By Joel Warner
By Michael Roberts
By Alan Prendergast
By Michael Roberts
By Michael Roberts
By Amber Taufen
By Patricia Calhoun
By William Breathes
And then a site just north of LoDo--at Blake and 20th streets--was picked as the future home of Coors Field. To the east, neighborhood activists in an area dubbed "NoDough" fought, and fought hard, to make sure that upper Larimer, a modest commercial district that still boasted turn-of-the-century facades, was not bulldozed for parking lots. The six blocks separating this section of Larimer from Larimer Square might as well have been six million miles--but the neighborhood hung on. LoDo's buildings were protected by a historic designation granted in the late Eighties, but that couldn't save the businesses that occupied them. The furniture showrooms disappeared, as did many galleries; most artists had been priced out of LoDo long before. In their place appeared more bars and restaurants.
Still, when you walked over to catch a few innings at Coors Field and watched as the bricks behind the ballpark turned to rose and the sky became that inky Western blue, LoDo's transformation felt like at least a tie game.
By the time the Avalanche won the Stanley Cup, there was only one place to party: Larimer Square. The onetime once-a-year attraction had become the town's favorite place to hang. Attorneys playing hooky would ride up on their Harleys, then head into the Market for lattes served by multiple-stud-wearing art students. On weekends, the block was so popular that restaurants started offering valet parking. And on nice winter days, it seemed as though all of Denver lined up just for a seat outside.
Since then, prosperity has continued to overflow into the blocks around Larimer. The Chamber of Commerce is housed in a several-story building next to Westword's original office. Across the street, a chic sushi joint packs them in like sardines; miraculously, there's still a coffeehouse next door, but now it's St. Mark's and the bagels are better.
Development stretches all the way to Platte Street and beyond. An Armadillo now occupies Maxfield & Friends, the local theater may have to make way for a bigger-bucks tenant, and much of the Platte Valley is being cleared for construction--for offices, for residences, for the Pepsi Center. But My Brother's is still there.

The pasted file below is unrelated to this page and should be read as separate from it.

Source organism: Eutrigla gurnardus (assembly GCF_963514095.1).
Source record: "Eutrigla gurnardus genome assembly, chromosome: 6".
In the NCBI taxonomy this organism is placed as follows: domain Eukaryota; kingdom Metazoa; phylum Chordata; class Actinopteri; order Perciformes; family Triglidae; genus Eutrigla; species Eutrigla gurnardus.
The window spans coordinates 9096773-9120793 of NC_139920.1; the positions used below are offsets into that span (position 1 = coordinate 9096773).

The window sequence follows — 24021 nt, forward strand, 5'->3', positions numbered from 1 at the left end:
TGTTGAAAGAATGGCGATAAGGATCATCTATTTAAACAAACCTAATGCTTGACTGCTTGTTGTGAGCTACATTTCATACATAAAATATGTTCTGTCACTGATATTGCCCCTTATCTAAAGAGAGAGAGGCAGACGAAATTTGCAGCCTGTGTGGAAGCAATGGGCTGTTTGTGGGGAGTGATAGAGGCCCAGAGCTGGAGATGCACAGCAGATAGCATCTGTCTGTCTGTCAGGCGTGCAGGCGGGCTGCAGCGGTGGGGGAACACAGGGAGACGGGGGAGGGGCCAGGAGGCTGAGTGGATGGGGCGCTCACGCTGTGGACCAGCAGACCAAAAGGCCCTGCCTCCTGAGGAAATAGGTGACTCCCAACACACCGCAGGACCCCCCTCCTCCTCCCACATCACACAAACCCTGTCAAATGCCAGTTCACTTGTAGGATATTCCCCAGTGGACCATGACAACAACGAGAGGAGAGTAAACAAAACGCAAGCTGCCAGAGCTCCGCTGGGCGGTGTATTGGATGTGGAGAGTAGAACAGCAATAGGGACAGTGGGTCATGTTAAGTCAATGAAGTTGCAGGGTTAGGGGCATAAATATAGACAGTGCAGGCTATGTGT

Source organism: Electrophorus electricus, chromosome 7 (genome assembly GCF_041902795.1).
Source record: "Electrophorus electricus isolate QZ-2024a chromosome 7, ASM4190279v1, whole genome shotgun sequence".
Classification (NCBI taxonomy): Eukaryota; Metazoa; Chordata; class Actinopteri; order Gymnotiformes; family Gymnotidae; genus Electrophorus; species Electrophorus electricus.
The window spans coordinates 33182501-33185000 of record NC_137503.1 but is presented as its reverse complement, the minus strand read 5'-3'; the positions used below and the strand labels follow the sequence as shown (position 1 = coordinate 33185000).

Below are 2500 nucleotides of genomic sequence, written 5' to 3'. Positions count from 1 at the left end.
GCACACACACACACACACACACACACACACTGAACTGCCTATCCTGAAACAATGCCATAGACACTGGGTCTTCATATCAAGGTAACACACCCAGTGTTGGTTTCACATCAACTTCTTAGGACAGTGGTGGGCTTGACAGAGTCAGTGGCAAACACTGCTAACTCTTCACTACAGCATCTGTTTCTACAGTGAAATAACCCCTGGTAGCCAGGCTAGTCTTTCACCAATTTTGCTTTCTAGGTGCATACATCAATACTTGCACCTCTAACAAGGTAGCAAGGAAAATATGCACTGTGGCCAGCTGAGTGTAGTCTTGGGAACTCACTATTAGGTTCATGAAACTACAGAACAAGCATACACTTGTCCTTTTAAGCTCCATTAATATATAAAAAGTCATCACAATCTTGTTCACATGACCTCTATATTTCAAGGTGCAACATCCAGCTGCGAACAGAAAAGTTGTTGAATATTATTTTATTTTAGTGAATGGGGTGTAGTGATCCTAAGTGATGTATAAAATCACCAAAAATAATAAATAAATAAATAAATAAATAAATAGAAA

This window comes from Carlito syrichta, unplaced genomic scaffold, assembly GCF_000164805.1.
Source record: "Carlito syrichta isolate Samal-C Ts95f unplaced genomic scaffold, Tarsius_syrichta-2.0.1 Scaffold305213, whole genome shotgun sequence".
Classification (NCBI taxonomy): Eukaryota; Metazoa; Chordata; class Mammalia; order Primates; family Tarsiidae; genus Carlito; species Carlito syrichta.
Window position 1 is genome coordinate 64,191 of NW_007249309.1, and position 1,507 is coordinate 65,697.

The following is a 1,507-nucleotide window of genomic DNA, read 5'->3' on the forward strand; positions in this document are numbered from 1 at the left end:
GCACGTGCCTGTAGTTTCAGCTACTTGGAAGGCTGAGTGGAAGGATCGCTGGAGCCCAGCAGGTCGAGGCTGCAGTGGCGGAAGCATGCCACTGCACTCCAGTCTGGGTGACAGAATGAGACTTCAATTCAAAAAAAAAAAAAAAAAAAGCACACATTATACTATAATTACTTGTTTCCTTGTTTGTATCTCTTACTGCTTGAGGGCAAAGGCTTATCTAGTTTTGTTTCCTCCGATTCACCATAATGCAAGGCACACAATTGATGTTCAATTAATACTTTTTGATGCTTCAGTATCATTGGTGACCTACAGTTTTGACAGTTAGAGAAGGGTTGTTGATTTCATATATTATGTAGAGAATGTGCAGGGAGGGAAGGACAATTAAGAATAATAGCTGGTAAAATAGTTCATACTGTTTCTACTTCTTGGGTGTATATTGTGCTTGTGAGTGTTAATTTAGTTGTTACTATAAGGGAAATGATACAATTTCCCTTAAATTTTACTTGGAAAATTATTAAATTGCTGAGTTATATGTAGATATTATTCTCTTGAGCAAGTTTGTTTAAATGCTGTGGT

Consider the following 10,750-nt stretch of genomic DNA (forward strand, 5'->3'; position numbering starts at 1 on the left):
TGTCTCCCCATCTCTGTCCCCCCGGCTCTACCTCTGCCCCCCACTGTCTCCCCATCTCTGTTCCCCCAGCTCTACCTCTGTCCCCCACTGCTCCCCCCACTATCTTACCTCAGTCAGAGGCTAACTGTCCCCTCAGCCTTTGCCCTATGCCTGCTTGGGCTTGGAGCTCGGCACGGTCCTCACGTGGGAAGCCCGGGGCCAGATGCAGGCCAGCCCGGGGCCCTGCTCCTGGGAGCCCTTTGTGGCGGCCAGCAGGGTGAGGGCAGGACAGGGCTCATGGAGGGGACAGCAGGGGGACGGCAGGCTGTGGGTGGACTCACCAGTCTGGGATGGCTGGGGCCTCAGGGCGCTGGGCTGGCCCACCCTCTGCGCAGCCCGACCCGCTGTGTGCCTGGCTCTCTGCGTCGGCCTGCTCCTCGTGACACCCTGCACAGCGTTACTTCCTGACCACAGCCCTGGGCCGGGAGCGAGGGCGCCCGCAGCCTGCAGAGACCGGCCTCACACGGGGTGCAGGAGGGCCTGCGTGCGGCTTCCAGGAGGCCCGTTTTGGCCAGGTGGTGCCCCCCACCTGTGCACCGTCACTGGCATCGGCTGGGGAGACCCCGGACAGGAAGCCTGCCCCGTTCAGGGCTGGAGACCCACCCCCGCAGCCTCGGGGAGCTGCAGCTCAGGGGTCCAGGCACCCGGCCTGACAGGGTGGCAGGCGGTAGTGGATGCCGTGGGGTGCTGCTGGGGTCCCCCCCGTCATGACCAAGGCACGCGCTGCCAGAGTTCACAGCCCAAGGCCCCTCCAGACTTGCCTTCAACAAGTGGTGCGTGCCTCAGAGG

So is the Wazee, although the 15th Street Viaduct is gone, and so is Angelo. Last week John Hickenlooper, one of the Wynkoop's founders, bought the place from his widow. The Wynkoop, too, has sustained its losses: The original brewer, Russ Scherer (who created my major claim to immortality when he named a beer after me), passed away two years ago. LoDo whispers with the names of people lost to us over two decades.
Bricks last longer than paper.
But as fans crowd the streets to celebrate the Broncos' Super Bowl victory (fifth time's a charm), this is a place of celebration. So many people were drawn to LoDo Sunday night that 15th Street was closed--an unthinkable act twenty years ago. The 20th Street Viaduct was closed, too--but then, it didn't exist in 1978. Streets that once saw only a few bums at night were filled--filled with people thrilled that Denver had finally won, people thrilled that Denver was home to the world champions (even if the city that's tried for so long to shed its image as a cowtown only confirmed it with "riots" that consisted largely of throwing trash cans, stealing some athletic shoes and flipping over a car or two). People thrilled to be in Denver.
Before Tuesday's victory parade could wind its way to the City and County Building for the usual speechifying and backslapping, it had to pull itself together. The participants, and the crowds, gathered at 17th and Wynkoop in a crush of orange, a clutch of optimism. In LoDo, the heart of the city.
It's been quite a party.